TABUK CITY, Kalinga – The province’s Bids and Awards Committee (BAC), Local Finance Committee, and the Provincial Project Monitoring Committee (PPMC) have come up with policy recommendations to ensure efficient project implementation and to correct irregularities.
Among the recommendations during the forum of the three committees with contractors and engineers is for the parties involved in the project to do their assigned jobs and discharge judiciously their responsibilities, especially in the implementation guidelines and standards.
The forum was prompted by findings on 129 projects of the provincial government worth P45.4 million implemented from 2017 to 2020, which, according to Provincial Planning and Development Coordinator Flor Moldero, were served with audit observation memorandums and 79 projects requested for validation by the Commission on Audit.
As reported by the PPMC, guidelines stipulated in respective project contracts were allegedly violated causing delays in project implementation or irregularities such as questionable quality of projects, discovery of “ghost” projects, and some projects are constructed in private lots.
As most projects were completed beyond the contracted number of days, the group agreed that contractors should apply for suspension immediately in case of delays with valid reasons and the contractor, not the sub-contractor, should take full responsibility on the inadequacy of equipment and manpower.
They recommended for the termination of projects that exceeded a negative slippage of 15 percent.
On the issue that many contracts are awarded to one contractor who then passes the job to sub-contractors, contractors were reminded to monitor the implementation of their projects.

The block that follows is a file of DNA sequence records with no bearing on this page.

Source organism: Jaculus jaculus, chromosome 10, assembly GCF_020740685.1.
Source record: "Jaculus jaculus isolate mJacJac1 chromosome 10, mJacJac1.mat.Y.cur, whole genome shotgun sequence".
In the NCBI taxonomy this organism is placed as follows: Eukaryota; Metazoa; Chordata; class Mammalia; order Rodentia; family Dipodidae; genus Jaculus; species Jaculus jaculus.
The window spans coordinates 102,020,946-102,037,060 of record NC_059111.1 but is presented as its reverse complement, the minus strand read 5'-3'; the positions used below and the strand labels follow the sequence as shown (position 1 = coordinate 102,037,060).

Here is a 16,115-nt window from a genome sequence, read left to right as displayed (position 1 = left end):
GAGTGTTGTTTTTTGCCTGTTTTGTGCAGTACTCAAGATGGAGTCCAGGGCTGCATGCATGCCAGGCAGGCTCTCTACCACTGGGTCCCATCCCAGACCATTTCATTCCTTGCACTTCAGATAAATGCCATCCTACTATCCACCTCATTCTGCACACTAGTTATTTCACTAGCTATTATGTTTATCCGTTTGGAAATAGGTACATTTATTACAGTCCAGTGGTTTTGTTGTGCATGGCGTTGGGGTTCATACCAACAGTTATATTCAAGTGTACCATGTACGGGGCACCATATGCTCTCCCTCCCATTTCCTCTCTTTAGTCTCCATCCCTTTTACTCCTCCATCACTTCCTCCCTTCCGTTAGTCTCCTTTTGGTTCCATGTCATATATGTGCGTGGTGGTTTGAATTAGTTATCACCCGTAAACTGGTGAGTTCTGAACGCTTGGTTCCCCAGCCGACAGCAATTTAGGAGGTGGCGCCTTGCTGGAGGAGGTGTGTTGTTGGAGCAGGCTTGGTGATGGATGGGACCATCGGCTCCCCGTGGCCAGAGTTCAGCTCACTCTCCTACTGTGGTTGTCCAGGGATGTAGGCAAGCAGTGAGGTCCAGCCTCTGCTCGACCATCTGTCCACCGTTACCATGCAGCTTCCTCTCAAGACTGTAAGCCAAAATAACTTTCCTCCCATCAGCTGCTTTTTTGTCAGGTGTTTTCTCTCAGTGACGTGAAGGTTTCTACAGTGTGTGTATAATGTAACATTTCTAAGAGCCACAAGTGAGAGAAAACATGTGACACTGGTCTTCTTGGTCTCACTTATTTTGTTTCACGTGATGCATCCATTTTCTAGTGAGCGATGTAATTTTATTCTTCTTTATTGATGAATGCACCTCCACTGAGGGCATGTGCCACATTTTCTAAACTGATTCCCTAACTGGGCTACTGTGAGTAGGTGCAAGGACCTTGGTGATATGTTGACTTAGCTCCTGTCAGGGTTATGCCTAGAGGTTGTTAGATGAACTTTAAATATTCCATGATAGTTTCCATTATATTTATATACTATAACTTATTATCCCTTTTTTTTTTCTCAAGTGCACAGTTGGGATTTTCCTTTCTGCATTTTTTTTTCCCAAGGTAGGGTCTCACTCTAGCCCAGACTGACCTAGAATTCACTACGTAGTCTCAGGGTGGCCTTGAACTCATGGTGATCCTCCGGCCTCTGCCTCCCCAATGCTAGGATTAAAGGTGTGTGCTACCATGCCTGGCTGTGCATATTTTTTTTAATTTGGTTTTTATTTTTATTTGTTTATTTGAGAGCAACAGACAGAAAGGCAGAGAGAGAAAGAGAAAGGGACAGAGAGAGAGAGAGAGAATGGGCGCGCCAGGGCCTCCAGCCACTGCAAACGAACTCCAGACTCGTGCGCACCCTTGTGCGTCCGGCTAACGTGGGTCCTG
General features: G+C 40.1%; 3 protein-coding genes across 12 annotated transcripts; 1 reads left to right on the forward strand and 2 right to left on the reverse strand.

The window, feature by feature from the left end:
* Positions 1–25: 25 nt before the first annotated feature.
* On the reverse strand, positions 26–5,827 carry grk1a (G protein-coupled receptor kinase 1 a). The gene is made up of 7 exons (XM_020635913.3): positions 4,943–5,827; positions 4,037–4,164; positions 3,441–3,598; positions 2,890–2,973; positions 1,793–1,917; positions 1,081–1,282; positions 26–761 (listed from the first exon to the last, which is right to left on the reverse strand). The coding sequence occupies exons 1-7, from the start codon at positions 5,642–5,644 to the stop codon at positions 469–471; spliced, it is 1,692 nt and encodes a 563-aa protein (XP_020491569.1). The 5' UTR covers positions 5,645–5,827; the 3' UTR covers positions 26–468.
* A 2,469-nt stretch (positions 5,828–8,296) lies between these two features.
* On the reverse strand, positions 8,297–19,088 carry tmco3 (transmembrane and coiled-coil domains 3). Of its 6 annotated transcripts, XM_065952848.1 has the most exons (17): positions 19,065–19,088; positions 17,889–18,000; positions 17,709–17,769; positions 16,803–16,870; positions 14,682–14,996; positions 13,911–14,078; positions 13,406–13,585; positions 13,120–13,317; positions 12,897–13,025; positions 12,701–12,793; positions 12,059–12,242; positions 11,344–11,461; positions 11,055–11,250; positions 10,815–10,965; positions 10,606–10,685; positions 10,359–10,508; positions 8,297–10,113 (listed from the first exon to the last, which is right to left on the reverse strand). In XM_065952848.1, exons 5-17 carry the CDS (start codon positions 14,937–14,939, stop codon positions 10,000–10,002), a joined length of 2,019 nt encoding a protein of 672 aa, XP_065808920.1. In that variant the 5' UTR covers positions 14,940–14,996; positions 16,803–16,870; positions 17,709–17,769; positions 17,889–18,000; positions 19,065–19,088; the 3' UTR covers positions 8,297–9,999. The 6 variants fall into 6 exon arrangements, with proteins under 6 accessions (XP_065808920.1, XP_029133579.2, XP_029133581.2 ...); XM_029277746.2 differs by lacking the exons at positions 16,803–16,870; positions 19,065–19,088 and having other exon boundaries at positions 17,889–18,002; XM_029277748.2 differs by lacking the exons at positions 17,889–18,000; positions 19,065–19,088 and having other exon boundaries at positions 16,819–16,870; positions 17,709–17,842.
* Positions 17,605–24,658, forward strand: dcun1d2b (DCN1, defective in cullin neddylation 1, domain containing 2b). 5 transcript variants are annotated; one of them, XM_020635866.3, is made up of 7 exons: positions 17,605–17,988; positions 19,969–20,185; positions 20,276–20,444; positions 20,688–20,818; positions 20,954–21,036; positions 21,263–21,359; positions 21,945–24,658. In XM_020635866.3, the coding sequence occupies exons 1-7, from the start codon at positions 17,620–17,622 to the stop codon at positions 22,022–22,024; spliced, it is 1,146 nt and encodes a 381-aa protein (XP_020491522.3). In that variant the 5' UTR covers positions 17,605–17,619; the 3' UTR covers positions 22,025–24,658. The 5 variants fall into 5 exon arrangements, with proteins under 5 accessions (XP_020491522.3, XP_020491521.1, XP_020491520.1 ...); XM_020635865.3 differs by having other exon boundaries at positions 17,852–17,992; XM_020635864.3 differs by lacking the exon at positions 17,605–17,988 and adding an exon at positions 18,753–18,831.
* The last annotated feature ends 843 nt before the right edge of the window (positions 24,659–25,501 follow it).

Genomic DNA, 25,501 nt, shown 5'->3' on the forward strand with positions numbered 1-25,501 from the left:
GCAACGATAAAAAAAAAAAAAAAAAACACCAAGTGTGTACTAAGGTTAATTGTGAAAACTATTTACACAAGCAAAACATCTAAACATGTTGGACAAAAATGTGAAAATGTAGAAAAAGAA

The BAC was asked to require the Constructors Performance Evaluation System result as one of the requirements for bidders and the BAC Technical Working Group to implement strictly post evaluation of contractors.
The body also reiterated to the Provincial Engineering Office to closely supervise the implementation of projects from pre-implementation stage to construction phase until completion.
The PEO was tasked to assign a project engineer per municipal cluster and validate projects together with the contractor.
On some projects that were requested for inspection but no accomplishment yet, the group agreed that there must be a sanction for people involved, including the contractor.
The project engineer is tasked to determine actual accomplishments before the inspection to avoid collusion.
Payment of projects should be based on actual percentage of accomplishment and a punch list on those that recorded less than 100 percent accomplishment must be done.
Projects with alteration should not be paid. Per Commission on Audit ruling, variation should not exceed 10 percent, and allowed only in extreme need.
Contractors must request a change order from the project engineer before implementation.
To discourage piecemeal allocation of projects, the group considered a ceiling of P500,000 to P1M as the minimum project cost for 2022.
Only priorities endorsed by the Municipal Development Council will be the basis for projects to be included in the Annual Investment Plan of the province and no more individual listing per official.
The group also recommended awarding contractors who complete their projects earlier than the target completion of their work. – Peter A. Balocnit